Tracy Escobedo v. William Stephens, Director


UNPUBLISHED OPINION FILED. [16-40394 Affirmed] Judge: CES, Judge: CH, Judge: DRW. Mandate issue date is 05/01/2018 [16-40394]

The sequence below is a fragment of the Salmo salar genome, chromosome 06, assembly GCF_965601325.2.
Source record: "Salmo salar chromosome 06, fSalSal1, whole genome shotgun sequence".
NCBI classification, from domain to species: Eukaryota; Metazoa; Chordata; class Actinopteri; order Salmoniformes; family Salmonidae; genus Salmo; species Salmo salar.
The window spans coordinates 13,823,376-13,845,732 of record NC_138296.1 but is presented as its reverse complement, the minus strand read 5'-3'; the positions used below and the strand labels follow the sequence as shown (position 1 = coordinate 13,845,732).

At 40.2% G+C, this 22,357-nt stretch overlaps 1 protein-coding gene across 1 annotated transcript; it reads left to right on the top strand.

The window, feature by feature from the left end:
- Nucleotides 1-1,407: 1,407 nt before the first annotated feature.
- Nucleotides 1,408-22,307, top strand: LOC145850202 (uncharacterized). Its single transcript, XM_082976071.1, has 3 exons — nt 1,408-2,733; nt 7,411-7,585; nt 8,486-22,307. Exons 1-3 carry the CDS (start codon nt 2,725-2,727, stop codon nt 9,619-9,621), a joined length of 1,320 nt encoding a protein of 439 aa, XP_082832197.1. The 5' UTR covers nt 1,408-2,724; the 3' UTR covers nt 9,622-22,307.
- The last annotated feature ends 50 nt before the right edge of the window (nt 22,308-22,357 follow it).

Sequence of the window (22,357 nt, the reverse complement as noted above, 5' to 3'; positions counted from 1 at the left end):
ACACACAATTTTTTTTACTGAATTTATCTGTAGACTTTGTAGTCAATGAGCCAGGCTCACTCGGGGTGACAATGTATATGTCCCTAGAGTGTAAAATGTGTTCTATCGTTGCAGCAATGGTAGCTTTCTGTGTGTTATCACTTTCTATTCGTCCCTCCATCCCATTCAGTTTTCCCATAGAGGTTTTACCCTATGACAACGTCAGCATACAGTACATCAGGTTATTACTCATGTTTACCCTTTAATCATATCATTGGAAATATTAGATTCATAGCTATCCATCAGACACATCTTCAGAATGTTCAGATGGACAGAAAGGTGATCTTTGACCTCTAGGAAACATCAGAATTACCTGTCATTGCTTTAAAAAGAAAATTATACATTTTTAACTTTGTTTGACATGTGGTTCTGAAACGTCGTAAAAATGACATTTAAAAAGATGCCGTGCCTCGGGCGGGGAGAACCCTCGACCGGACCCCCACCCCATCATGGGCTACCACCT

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Case: 16-40394 Document: 00514421470 Page: 1 Date Filed: 04/09/2018 IN THE UNITED STATES COURT OF APPEALS FOR THE FIFTH CIRCUIT No. 16-40394 United States Court of Appeals Fifth Circuit FILED April 9, 2018 TRACY LYNN ESCOBEDO, Lyle W. Cayce Clerk Petitioner - Appellant v. LORIE DAVIS, DIRECTOR, TEXAS DEPARTMENT OF CRIMINAL JUSTICE, CORRECTIONAL INSTITUTIONS DIVISION, Respondent - Appellee Appeal from the United States District Court for the Eastern District of Texas USDC No. 4:13-CV-76 Before STEWART, Chief Judge, and HAYNES and WILLETT, Circuit Judges. PER CURIAM:* Tracy Lynn Escobedo is currently serving a life sentence following his state court conviction of serious bodily injury to a child committed intentionally or knowingly. He requests a writ of habeas corpus under 28 U.S.C. § 2254, claiming that he was convicted by a jury that was not impartial in violation of the Sixth Amendment. Escobedo argues that six of the jurors that convicted him were biased because, in his view, they expressed a willingness to convict Pursuant to 5TH CIR. R. 47.5, the court has determined that this opinion should not be published and is not precedent except under the limited circumstances set forth in 5TH CIR. R. 47.5.4. * Case: 16-40394 Document: 00514421470 Page: 2 Date Filed: 04/09/2018 No. 16-40394 him based upon a “clear and convincing” standard of proof, which is less than the required “beyond a reasonable doubt” standard. The district court denied his habeas petition, and this court granted a certificate of appealability (COA) on the impartial jury claim. We AFFIRM. Escobedo was charged with, and pleaded not guilty to, serious bodily injury to a child committed intentionally or knowingly. He was ultimately convicted in a jury trial. During the trial, Escobedo challenged fifteen venirepeople for cause on the basis that the venirepeople could see “no difference between burdens of proof, [and were] willing to find him guilty on clear and convincing evidence, which is not what’s required.” The trial judge denied all fifteen of those challenges for cause, and six of the venirepeople that Escobedo had challenged for cause were seated on the jury. In so doing, the trial judge specifically noted the confusing nature of counsel’s questions and stated: “I have been doing this a lot of years, and I don’t think I could have answered your question.” The jury as constructed found Escobedo guilty and sentenced him to life imprisonment. Following the denial of Escobedo’s appeals through the state court system, 1 the denial of his state habeas petition, and a district court’s denial of his federal habeas petition, we granted a COA on the issue of whether Escobedo was convicted by an impartial jury. There is a question in this case as to whether the standard of review is de novo or is governed by the more deferential standard under 28 U.S.C. § 2254(d). Even assuming de novo review, however, we must affirm because there is no evidence that the jurors in question were actually biased. To determine if a venireperson is biased, the critical question is whether a The parties dispute whether Escobedo procedurally defaulted his claim by failing to properly preserve error in the Texas district court proceedings. For purposes of this appeal, we assume without deciding that Escobedo did properly preserve error. 1 2 Case: 16-40394 Document: 00514421470 Page: 3 Date Filed: 04/09/2018 No. 16-40394 venireperson can “abide by existing law” and “take an oath to well and truely [sic] try this case.” See Adams v. Texas, 448 U.S. 38, 44–45 (1980) (quoting Boulden v. Holman, 394 U.S. 478, 483–84 (1969) and Lockett v. Ohio, 438 U.S. 586, 594–95 (1978) (alteration in original)). If a venireperson can answer this question affirmatively, then that person is not biased. See id. Importantly, here, none of the six challenged venirepeople were asked whether their statements regarding the burden of proof would affect their ability to abide by the law as instructed by the judge. Thus, Escobedo’s counsel never clarified whether the venirepeople were actually unable or unwilling to follow the trial court’s instructions as to the burden of proof. Indeed, when the trial judge interjected in the line of questioning by Escobedo’s counsel regarding the burden of proof to explain that the burden of proof in the case was beyond a reasonable doubt, none of the six challenged venirepeople indicated that they could not apply that burden of proof. Therefore, Escobedo has not established that the answers to his questions about “clear and convincing evidence” and “beyond a reasonable doubt” actually affected the venirepeople’s ability to take an oath and apply the law as instructed when placed on the jury. Thus, Escobedo’s argument that he was convicted by an impartial jury fails. 2 AFFIRMED. We do not reach Escobedo’s ineffective assistance of counsel claims because no COA was granted as to those claims. Lackey v. Johnson, 116 F.3d 149, 151–52 (5th Cir. 1997). 2 3

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